Mechanical Tolerance Analysis for Design Engineers of Rigid Structures and Mechanical Assemblies
3DCS Mechanical Variation Modeler Software is designed to be easy to use with Joints and Constraints
3DCS Mechanical Variation Modeler is built on the 3DCS platform incorporating 3DCS Mechanical Modeler into its base functionality to model complicated linkages and mechanical assemblies with easy to apply Moves, Joints, and Constraints.
By modeling the assembly process, and determining the risk and source of part failures, manufacturers can optimize their design to account for both process and part variation, reducing non-conformance, scrap, rework, and warranty costs.
3DCS Mechanical Variation Modeler - What is it?
3DCS Mechanical is a standalone or CAD integrated application, designed as a less complex tool compared to 3DCS Variation Analyst, and focused on mechanical joints and constraints to make modeling more intuitive for mechanical assemblies.
3DCS Mechanical Variation Modeler, just like 3DCS Variation Analyst, gives outputs based on part and process variation. These can be input in a variety of ways, from CAD based PMI, extracting Joints and Constraints from CAD, to selecting feature and point based options in the software. The final results are shown as statistical (Monte Carlo) and mathematics (Sensitivity) based outputs with toggle-able metrics including Cpk, Ppk, ranges, percent out of specification and a variety more.
3DCS Mechanical Variation Modeler Value:
- Model complicated linkages and mechanical assemblies
- Combine 3D Variation and Kinematic Mechanical Analysis
- Depict variation on kinematic assemblies through their range of motion in place of fixed locations
- Simplify modeling with access to a library of common joints and constraints
Model Part and Process Variation - How does it work?
3DCS Mechanical Variation Modeler uses two methods of simulation;
These analyses determine both the sources of variation as well as potential build issues in the product.
As a mechanical and kinematic based tool, 3DCS Mechanical utilizes the same joints and constraints as the 3DCS add-on module Mechanical Modeler. These functions allow the modeling of mechanical movements and analysis through a range of motion to determine the effect of variation on product function.
Modeling the build process in addition to their part tolerance stack-up , users can determine how the variation will affect the assembly. This together creates a true Digital Twin that can be used to make decisions about design changes and tooling while reducing scrap and rework.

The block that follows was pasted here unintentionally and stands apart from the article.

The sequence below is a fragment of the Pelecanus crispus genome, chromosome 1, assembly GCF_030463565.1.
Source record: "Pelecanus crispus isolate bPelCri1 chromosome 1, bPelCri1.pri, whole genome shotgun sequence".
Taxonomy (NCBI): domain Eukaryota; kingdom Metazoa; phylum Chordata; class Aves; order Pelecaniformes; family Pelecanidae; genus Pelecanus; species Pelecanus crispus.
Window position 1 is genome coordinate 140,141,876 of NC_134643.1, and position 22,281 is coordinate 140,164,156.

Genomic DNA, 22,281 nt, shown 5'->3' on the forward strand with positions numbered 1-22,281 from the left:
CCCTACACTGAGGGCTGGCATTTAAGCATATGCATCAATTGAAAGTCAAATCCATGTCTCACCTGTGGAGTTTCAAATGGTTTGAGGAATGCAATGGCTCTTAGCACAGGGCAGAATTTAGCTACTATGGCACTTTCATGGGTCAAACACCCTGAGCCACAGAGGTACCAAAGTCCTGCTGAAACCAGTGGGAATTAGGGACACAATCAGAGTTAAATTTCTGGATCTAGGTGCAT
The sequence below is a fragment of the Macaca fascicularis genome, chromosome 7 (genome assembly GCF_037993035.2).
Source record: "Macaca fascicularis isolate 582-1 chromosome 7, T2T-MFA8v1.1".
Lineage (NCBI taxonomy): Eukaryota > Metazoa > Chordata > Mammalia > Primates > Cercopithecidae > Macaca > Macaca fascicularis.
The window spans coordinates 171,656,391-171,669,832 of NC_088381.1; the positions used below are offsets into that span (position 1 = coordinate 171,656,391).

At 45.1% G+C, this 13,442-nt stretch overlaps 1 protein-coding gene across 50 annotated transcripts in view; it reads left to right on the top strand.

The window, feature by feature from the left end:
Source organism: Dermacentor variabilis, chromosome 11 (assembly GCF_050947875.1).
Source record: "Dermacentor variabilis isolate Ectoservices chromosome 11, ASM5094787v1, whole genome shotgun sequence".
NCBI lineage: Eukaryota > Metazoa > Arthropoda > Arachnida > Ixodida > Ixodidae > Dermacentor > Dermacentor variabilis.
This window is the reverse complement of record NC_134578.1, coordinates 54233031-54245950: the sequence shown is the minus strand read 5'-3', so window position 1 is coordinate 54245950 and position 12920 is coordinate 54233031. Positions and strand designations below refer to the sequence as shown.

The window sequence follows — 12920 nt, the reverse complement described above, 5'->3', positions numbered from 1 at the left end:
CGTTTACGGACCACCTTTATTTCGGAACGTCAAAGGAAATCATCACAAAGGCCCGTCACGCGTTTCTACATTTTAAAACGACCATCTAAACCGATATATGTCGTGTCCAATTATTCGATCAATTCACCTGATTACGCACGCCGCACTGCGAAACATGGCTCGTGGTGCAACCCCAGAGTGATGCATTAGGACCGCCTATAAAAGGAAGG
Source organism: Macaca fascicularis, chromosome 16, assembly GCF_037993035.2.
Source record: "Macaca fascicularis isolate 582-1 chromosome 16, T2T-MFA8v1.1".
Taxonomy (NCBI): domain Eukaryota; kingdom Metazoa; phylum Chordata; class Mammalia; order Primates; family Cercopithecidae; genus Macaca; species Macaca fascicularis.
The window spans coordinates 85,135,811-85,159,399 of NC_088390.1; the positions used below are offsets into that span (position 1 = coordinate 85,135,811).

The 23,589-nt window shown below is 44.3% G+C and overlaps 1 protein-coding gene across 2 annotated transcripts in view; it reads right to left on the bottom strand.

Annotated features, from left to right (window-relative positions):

Find Design Defects Early in the Product Lifecycle
It is well known that the earlier in the Product Lifecycle an issue is found, the cheaper it is to fix. When a product is still in the digital design phase, an engineering change can be as simple as a click of a mouse. However, as soon as the product gets into the customers' hands though, a simple engineering change may mean recalls and warranty claims. This costs exorbitantly more than updating a CAD model.
Creating digital twins for tolerance analysis has become an important part in many OEM's product development process. CAD simulation and analysis gives engineers the opportunity to validate their assembly process and tolerances early in the Product Lifecycle, and to make relevant, inexpensive changes before tools are cut. Simulation, optimization, and validation in the digital environment has been proven to save millions of dollars in production costs, and this number only grows as both the tools and the users become more advanced.
Advantages during the pre-production phase are root cause analysis - only recently we've actually really started using the software to root cause the problems. We've found that looking at the contributor lists, for example, really help us get to the root cause of the problems and propose solutions.
Laurence Allmark, Senior New Product Quality Engineer, McLaren Automotive